(ATF) In the shadow of equity markets, the integration of environmental, social and governance (ESG) factors in sovereign markets is in its embryonic phase.
For a start, because sovereign debt is traditionally considered a risk-free asset class, the importance of ESG integration has been underestimated, at least in developed markets.
It is also harder to assess ESG-related risk on debt issued by two different countries compared with two different companies. That is partly due to a lack of consistency in defining and measuring material ESG factors, and the limited availability of data.
This is starting to change, however, as sovereign investors are realising environmental and social issues can have a material impact on valuations, particularly in emerging markets.
The regulatory incentive for financial institutions to hold assets deemed safe and liquid stands as a hurdle.
Institutional investors are often mandated to hold a minimum percentage of their total assets in domestic sovereign bonds or the deepest and most liquid markets.
That means, unlike investing in equities or corporate bonds, the option to take money elsewhere may not be available.
The US, for example, would arguably score poorly on many ESG criteria as one of the world’s biggest polluters, its deep social divisions and high inequality, and being the world’s biggest arms manufacturer.
At the same time, it is the world’s largest and safest government bond market: exiting it would be inconceivable for many investors.
The engagement challenge
Engagement, as seen in equity markets, is far less common between the owners and issuers of debt. A 2017 report by the Principles for Responsible Investment showed 58% of signatories did not engage with sovereign issuers.
Nevertheless, the increased focus on ESG factors by both clients and regulators is providing investors with an incentive to integrate these considerations into sovereign credit analysis.
If climate change and some of the other pressing issues are to be addressed with sufficient haste, governments need to step up.
The extent to which deficits have skyrocketed due to the pandemic means many will be in desperate need of funding for years to come. Even if divesting may not always be an option, this should provide investors with an opportunity to engage more effectively.
The power of collective action
While some firms may feel they lack sufficient size to influence sovereign issuers’ behaviour, collaborative investor action can be highly effective.
As an example, last year Aviva Investors collaborated with like-minded investors to engage with the Brazilian government on its environmental practices. With Brazil increasingly reliant on global capital markets to fund its budget deficit, this culminated in a series of high-level ministerial meetings, including with the Brazilian vice president and other influential legislators.
Brazil subsequently announced a series of positive measures in response, including a 120-day moratorium on forest fires – an encouraging first step that hopefully provides a blueprint for further collaboration between investors.
Engaging with investors makes sense from the borrower’s perspective too. Debt roadshows provide investors an opportunity to engage governments, point out climate change poses an investment risk, and ascertain the steps they are taking to meet their international commitments.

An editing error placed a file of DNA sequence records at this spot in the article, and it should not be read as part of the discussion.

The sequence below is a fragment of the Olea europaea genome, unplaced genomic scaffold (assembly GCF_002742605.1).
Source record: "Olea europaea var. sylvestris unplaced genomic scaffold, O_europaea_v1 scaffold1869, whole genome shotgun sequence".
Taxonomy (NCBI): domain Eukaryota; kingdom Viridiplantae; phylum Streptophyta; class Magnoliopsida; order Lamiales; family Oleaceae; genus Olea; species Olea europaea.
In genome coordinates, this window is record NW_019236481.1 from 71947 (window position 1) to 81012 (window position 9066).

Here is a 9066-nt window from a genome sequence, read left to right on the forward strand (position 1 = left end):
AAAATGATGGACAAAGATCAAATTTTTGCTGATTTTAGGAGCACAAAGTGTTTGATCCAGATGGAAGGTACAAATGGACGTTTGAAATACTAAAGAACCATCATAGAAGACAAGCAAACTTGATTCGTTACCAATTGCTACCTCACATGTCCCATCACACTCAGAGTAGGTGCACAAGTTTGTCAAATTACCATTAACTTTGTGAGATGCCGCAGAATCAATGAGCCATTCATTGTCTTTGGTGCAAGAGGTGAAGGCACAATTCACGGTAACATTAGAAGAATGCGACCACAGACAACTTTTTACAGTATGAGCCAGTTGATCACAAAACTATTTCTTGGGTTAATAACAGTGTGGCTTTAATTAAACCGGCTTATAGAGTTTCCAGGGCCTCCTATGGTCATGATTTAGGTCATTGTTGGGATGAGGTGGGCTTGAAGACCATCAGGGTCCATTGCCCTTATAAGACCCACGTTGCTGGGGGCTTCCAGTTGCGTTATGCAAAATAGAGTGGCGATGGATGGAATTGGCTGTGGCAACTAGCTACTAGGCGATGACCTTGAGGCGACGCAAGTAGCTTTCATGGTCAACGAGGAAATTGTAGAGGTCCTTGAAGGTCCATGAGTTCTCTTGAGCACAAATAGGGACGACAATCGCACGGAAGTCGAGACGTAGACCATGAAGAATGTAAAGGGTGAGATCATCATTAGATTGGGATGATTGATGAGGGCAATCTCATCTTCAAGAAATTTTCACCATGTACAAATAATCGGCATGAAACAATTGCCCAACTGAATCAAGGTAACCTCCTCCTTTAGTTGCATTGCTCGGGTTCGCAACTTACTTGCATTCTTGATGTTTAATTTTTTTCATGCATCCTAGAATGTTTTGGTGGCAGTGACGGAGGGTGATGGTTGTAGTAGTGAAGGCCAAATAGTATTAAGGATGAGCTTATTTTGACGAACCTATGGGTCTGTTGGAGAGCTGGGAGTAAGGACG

Growing investor appetite for sustainable bonds also holds out the prospect of lower funding costs, which could improve the ability of countries to meet their climate pledges at the same time as mitigating future climate-related catastrophes.
Sustainable bond boom
Richer countries remain among the world’s biggest polluters. Although investors may consider themselves to be in a weaker position to engage with them, the apparent rise in extreme weather events in recent years in countries such as Japan, Germany, Australia and the US could present an opportunity.
According to data provider Refinitiv, sustainable bond issuance totalled a record $544.3 billion in 2020, more than double the previous year, with sovereign debt accounting for just over a quarter.
These developments help explain why even richer countries are starting to see the attraction of such bonds. The green sovereign bond market has mushroomed in recent years, especially in Europe, providing investors with a further opportunity to engage governments.
In September 2020, Germany attracted more than ?33 billion of bids for up to ?6 billion of green bonds. Italy recently sold ?8 billion of debt, the biggest debut sovereign green bond from a European issuer, while in March the UK announced plans to sell at least £15 billion of green bonds later this year.
The market looks ripe for rapid expansion, especially with several countries contemplating big ‘green’ infrastructure projects.
Sustainable debt is expected to make up around a third of the EU’s ?750 billion recovery fund over the next five years. As for the US, there is speculation it could issue its first green bond, perhaps in the run-up to November’s COP26 summit.
The challenges that have historically impeded engagement with sovereign issuers are not going to disappear overnight. That is partly because the option to divest from the safest and most liquid markets is often not available.
But as ESG factors take on ever more significance, even the richest countries may find their debt, at the margin, harder to sell unless they take sustainability criteria more seriously.